Treatment Goals
~ Physical Management Goals
~ Develop and stick to a healthy eating and activity plan
~ Address social and environmental factors impacting ability to comply with treatment
~ Learn to test blood sugar and keep a record of the results
~ Recognize the signs of high or low blood sugar and what to do about it
~ Self-Administer insulin by syringe, pen, or pump
~ Monitor feet, skin, and eyes to catch problems early

Treatment Goals
~ Physical Management Goals
~ Prevent Diabetic Ketoacidosis (lack of insulin makes body unable to use glucose and turn to using fats for fuel and ketones build up) (Life threatening)
~ Prevent hypoglycemia associated with irritability and long term cognitive impairment
~ Prevent vascular complications associated with depression and anxiety related to oxygenation and circulation
~ Prevent nervous system complications (neuropathy) associated with depression related to altered ADLs
~ Address financial barriers to treatment compliance

Treatment Goals
~ Engaging in Physical Activity can help:
~ Maintain weight
~ Improve mood
~ Improve sleep
~ Improve memory
~ Control your blood pressure
~ Improve cholesterol levels
~ Improve insulin sensitivity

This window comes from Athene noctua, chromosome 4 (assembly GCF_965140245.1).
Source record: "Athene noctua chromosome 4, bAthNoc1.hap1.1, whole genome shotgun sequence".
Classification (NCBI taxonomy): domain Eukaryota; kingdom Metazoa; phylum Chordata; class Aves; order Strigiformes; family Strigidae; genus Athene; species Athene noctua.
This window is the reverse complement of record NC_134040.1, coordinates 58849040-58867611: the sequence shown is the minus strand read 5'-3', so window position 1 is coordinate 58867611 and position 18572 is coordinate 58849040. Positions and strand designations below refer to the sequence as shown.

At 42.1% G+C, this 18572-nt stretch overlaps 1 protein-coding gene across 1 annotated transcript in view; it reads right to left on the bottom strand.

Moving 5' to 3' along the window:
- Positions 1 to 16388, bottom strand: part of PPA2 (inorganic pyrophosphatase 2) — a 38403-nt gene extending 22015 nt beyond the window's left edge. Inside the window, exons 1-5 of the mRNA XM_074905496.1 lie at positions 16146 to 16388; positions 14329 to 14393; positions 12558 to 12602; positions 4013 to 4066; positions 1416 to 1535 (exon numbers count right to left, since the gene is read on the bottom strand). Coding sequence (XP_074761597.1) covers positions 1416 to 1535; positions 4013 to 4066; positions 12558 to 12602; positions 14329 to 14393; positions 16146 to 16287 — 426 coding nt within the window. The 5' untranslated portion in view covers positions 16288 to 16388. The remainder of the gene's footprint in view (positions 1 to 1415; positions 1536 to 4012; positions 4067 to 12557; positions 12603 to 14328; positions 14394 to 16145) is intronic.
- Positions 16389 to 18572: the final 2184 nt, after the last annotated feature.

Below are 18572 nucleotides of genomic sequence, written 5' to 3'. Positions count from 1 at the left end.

~ Controlling blood pressure and cholesterol
~ Diabetes tends to lower “good” cholesterol levels and raise triglyceride and “bad” cholesterol levels, which increases the risk for heart disease and stroke

Treatment Goals
~ Psychological Wellbeing
~ Manage stress (Cortisol)
~ General life stress which can increase cortisol
~ Diagnosis adjustment and management (Health literacy and empowerment)
~ Related to reactions from co-habitants and friends
~ Depression, Grief
~ Related to activity and eating changes
Resource 1

Barriers to Treatment
~ Key barriers
~ Dysfunctional health beliefs/ lack of appropriate diabetes education
~ Low feelings of self-efficacy
~ Emotional distress and mood disorders
~ Problematic eating
~ Lack of social support
~ Functional limitations (e.g., Blindness, problems with dexterity, low health literacy)
~ Disruption in routines
~ Deficits in problem-solving or coping skills
~ Psychosocial care should be integrated with collaborative, patient-centered medical care and provided to all people with diabetes
~ Assess patient and family symptoms of diabetes distress, depression, anxiety, and disordered eating and of cognitive capacities at the initial visit, at periodic intervals, and when there is a change in disease, treatment, or life circumstance.
~ Monitor patient performance of self-management behaviors as well as psychosocial factors impacting the person’s self-management.
~ Assess life circumstances that can affect physical and psychological health outcomes and their incorporation into intervention strategies. (Stress, psychiatric disorders, food and medicine availability, concurrent health issues including pregnancy, menopause shift work…)